For a brief moment Thursday, it looked as if Adrian Peterson might be loose, free from the NFL’s grasp and perhaps a step closer to closure with the Vikings as well.

The NFL Players Association claimed a victory in the morning when U.S. District Court Judge David Doty sided with Peterson and the NFLPA, saying the league’s arbitrator, Harold Henderson, issued a ruling “inconsistent” with the NFL and NFLPA’s collective bargaining agreement by upholding the running back’s suspension in December.

But later that afternoon, the NFL said it would appeal to the Eighth District Court of Appeals and placed Peterson back on the Commissioner’s exempt list.

With Peterson bottled up again, the Vikings, who maintain publicly that they will welcome him back when they officially can, must keep playing the waiting game.

“Adrian Peterson is an important member of the Minnesota Vikings, and our focus remains on welcoming him back when he is able to rejoin our organization,” the team said in a statement. “Today’s ruling leaves Adrian’s status under the control of the NFL, the NFLPA and the legal system, and we will have no further comment at this time.”

Under his vacated suspension, Peterson would have been eligible for reinstatement April 15. He is no longer suspended but still in limbo, and it could take months for the NFL’s appeal of Doty’s decision to be heard.

With the start of the league year — notably free agency and the opening of the NFL’s trade window — less than two weeks away March 10, it seems inevitable that the Vikings will have to start doing their business with Peterson’s situation unsettled.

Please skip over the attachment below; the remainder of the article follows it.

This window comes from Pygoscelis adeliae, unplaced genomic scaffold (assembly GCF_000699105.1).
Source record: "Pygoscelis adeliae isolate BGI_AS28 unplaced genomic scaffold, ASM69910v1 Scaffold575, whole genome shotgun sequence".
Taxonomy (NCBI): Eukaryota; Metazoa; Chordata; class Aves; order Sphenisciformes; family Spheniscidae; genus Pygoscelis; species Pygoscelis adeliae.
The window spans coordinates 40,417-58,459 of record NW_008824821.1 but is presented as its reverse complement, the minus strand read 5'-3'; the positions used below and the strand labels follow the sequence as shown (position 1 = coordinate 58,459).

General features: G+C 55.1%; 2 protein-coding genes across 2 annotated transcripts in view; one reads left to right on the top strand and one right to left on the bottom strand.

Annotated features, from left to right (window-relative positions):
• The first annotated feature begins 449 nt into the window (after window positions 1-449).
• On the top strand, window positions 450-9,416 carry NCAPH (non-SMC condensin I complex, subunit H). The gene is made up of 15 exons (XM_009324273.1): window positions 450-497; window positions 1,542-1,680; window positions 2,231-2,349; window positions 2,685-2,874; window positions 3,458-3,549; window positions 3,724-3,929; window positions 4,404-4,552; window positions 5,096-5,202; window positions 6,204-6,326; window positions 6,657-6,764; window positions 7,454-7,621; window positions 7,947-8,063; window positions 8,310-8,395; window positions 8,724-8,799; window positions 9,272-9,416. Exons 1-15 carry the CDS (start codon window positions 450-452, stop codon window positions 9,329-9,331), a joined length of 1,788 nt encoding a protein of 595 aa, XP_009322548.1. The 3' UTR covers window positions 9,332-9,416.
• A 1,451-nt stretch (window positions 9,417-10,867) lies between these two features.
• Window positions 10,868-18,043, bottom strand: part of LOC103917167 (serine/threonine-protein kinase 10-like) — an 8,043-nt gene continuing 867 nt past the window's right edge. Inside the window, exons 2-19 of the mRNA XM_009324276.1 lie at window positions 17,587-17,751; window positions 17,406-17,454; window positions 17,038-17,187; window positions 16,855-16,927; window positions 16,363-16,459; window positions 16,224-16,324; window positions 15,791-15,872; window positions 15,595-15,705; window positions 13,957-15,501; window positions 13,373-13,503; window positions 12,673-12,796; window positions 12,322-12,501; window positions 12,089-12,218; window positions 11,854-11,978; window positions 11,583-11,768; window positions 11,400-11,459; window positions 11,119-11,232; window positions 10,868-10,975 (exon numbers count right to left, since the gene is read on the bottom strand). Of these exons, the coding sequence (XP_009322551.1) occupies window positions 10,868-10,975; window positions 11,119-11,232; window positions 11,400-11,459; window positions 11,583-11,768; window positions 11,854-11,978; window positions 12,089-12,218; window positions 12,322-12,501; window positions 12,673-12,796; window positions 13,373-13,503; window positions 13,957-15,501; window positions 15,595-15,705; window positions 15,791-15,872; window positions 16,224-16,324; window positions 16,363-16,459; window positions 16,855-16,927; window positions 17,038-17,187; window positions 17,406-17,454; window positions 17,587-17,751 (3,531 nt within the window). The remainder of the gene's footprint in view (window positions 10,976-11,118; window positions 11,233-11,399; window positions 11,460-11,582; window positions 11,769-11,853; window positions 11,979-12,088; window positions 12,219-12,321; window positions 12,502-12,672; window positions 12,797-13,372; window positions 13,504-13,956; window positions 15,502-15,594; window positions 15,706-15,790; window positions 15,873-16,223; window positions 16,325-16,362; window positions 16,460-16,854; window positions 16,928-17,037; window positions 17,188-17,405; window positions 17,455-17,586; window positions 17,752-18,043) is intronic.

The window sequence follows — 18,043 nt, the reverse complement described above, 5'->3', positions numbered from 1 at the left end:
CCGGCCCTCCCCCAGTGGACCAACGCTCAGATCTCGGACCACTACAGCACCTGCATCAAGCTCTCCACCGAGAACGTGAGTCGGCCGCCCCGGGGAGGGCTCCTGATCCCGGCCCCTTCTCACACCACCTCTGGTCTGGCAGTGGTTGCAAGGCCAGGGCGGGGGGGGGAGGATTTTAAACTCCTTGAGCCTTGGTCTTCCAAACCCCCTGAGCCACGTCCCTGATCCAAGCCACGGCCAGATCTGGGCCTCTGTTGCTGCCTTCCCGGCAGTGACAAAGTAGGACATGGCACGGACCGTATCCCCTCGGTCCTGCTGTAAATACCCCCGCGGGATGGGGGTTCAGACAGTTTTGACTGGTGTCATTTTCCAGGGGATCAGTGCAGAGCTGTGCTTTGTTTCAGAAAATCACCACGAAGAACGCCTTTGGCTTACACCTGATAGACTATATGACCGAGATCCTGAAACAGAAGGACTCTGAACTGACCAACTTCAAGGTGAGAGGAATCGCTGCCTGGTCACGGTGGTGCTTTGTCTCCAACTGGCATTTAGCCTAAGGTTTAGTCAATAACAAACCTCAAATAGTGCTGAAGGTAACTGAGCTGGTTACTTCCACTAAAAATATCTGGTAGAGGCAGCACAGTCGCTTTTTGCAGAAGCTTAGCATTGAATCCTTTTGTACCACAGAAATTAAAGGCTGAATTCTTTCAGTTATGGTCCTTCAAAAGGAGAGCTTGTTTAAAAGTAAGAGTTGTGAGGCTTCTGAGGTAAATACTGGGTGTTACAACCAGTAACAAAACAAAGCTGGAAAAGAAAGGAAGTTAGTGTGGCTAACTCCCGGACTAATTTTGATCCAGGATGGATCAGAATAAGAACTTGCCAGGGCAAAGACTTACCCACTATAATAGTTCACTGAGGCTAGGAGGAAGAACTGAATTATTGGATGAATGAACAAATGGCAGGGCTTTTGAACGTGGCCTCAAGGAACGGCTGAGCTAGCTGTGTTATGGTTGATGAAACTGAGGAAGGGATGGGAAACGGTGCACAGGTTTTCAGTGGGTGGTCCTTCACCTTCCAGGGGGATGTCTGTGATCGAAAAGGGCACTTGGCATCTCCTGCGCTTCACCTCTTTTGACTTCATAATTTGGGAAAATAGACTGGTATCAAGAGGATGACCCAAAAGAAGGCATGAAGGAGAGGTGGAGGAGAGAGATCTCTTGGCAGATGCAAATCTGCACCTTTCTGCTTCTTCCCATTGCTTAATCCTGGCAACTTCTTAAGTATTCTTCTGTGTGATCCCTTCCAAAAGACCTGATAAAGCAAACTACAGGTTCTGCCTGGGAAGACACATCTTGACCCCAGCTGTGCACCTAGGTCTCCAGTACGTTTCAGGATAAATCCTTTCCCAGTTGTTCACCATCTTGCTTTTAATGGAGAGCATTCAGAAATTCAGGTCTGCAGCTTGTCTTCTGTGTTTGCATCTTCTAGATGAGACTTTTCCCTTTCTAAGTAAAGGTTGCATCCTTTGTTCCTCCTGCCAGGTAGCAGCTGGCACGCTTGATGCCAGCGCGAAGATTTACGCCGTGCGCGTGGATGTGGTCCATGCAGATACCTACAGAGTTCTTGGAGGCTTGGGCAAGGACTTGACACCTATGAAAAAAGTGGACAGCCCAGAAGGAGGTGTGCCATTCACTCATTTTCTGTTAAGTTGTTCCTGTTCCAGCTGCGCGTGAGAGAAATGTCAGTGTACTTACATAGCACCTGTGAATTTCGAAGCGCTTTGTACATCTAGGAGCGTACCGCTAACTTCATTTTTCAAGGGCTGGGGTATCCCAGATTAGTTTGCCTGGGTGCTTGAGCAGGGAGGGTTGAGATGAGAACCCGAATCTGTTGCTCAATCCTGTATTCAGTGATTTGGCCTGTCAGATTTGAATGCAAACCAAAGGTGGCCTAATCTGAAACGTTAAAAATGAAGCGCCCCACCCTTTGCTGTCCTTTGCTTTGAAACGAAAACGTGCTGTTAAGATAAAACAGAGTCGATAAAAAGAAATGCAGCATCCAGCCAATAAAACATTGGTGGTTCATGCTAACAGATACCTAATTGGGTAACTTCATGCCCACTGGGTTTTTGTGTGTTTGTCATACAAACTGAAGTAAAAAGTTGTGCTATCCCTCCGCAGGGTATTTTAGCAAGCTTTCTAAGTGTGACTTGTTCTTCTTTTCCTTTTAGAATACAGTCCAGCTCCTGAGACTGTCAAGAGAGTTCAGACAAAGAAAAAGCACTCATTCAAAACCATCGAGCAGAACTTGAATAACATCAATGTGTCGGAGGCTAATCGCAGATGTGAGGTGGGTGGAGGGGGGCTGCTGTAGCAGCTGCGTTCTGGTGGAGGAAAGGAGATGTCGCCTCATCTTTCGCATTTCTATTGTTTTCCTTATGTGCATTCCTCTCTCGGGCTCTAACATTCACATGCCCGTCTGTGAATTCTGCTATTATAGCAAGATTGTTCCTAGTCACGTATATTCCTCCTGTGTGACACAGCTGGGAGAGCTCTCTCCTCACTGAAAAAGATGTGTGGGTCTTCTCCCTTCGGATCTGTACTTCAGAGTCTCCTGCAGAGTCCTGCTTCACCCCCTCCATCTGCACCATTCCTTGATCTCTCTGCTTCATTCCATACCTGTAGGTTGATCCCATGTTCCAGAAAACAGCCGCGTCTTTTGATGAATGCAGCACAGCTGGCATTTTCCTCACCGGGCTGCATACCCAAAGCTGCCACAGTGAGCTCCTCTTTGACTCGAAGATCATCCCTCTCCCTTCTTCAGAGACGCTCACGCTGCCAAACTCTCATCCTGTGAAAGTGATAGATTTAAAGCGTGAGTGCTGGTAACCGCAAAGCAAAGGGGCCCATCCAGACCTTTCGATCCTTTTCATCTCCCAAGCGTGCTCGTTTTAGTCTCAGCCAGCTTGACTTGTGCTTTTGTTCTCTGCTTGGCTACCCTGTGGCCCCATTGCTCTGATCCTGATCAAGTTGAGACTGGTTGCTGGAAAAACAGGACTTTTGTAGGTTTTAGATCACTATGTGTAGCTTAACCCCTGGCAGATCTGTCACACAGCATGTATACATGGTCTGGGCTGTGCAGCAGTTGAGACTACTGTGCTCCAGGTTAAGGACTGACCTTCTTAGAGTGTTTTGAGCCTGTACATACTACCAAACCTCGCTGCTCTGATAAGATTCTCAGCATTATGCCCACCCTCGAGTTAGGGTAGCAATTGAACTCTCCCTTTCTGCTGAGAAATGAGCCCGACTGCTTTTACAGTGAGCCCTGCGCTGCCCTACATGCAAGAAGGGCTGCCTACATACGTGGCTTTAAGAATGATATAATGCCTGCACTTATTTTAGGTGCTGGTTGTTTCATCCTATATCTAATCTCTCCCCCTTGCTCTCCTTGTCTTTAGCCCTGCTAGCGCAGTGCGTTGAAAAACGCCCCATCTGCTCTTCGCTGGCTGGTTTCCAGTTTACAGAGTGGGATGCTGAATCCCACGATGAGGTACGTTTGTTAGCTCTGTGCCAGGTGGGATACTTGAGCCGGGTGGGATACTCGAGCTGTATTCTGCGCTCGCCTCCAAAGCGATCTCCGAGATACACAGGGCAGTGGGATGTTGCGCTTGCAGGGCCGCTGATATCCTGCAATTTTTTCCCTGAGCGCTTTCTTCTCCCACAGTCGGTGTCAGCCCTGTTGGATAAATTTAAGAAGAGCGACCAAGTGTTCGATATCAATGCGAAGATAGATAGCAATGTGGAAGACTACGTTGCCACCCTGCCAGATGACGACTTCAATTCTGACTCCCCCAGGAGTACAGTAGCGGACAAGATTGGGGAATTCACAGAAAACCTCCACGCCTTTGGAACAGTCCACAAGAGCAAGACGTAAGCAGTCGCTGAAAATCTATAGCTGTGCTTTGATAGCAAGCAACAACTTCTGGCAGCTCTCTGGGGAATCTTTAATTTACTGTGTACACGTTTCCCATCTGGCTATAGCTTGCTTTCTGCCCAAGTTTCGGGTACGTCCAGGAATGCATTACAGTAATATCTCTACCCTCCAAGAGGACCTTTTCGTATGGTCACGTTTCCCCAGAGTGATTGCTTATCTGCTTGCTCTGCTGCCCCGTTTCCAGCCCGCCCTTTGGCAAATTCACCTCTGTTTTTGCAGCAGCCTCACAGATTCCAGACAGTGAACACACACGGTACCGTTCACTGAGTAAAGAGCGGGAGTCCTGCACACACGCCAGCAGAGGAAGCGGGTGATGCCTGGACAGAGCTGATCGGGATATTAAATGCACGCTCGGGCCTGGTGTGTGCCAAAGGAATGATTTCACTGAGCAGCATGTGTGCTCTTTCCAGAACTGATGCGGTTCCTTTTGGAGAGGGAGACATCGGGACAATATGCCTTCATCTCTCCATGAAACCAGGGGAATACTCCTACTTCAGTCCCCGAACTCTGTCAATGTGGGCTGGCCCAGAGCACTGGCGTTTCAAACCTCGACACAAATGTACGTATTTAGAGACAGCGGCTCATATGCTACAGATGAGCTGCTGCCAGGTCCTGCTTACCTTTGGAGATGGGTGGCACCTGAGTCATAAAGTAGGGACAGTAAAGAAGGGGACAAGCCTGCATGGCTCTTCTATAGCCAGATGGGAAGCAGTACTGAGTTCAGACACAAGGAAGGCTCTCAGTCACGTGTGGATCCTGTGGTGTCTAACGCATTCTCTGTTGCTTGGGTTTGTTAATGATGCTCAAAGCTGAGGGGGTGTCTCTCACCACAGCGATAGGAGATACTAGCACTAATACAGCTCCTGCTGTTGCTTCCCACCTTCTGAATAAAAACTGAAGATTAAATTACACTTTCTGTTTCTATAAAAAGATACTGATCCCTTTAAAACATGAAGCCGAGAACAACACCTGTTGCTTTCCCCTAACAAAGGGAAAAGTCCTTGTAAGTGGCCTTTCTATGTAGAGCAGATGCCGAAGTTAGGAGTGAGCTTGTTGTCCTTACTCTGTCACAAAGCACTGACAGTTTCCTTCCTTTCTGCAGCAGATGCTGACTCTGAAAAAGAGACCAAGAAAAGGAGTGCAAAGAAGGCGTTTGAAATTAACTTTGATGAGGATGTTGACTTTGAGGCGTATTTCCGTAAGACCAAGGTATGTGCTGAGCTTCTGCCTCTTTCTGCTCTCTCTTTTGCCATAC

Peterson’s contract remains the largest on the team, and he will still count against the salary cap while on the exempt list. Peterson is scheduled to make a salary of $12.75 million this season with a salary cap figure of $15.4 million.

The Vikings are projected to have about $18 million in salary cap space with Peterson on the books and can create more by restructuring contracts or releasing veterans.

Even so, coach Mike Zimmer said last week at the NFL scouting combine in Indianapolis that he doesn’t expect the Vikings to be major players in free agency. He added that Peterson’s uncertain situation wouldn’t affect their offseason plans at running back because they didn’t have much interest in spending much for another player at the position.

The draft is another story, though. General Manager Rick Spielman likes the depth of this year’s running back class and believes that some of the best ball-carriers are worthy of first-round picks. No running back has gone in the first round since 2012.

“I don’t know what other teams are thinking or what their philosophies are, but I know there’s some running backs in this draft, at least in my opinion, that have that type of talent,” Spielman said at the combine.

While the Vikings say they would prefer that Peterson is their starting running back in 2015, it appears they must patch up their relationship with the disgruntled former league MVP.

In an interview with ESPN last week, Peterson said he felt “uneasy” about returning to the Vikings. The Vikings are able to trade him or release him while he is on the Commissioner’s exempt list, but he has not formally requested a trade or demanded to be released.

Per league rules, Zimmer and Spielman were not permitted to speak with Peterson while he was suspended. But now that the NFL has placed him back on the exempt list, they are allowed to contact him and potentially try to smooth things over.

Peterson has talked about a perceived lack of loyalty from the organization, but the elephant in the room is his contract. The Vikings are expected to approach him about taking a pay cut. Meanwhile, Peterson, who turns 30 on March 21, would probably be interested in securing guaranteed money in future years now that his has been paid out.

Either way, once he is reinstated, Peterson’s future will be in the team’s hands. But before the Vikings will choose to tackle that, he must first find a way to wiggle out of the NFL’s grasp.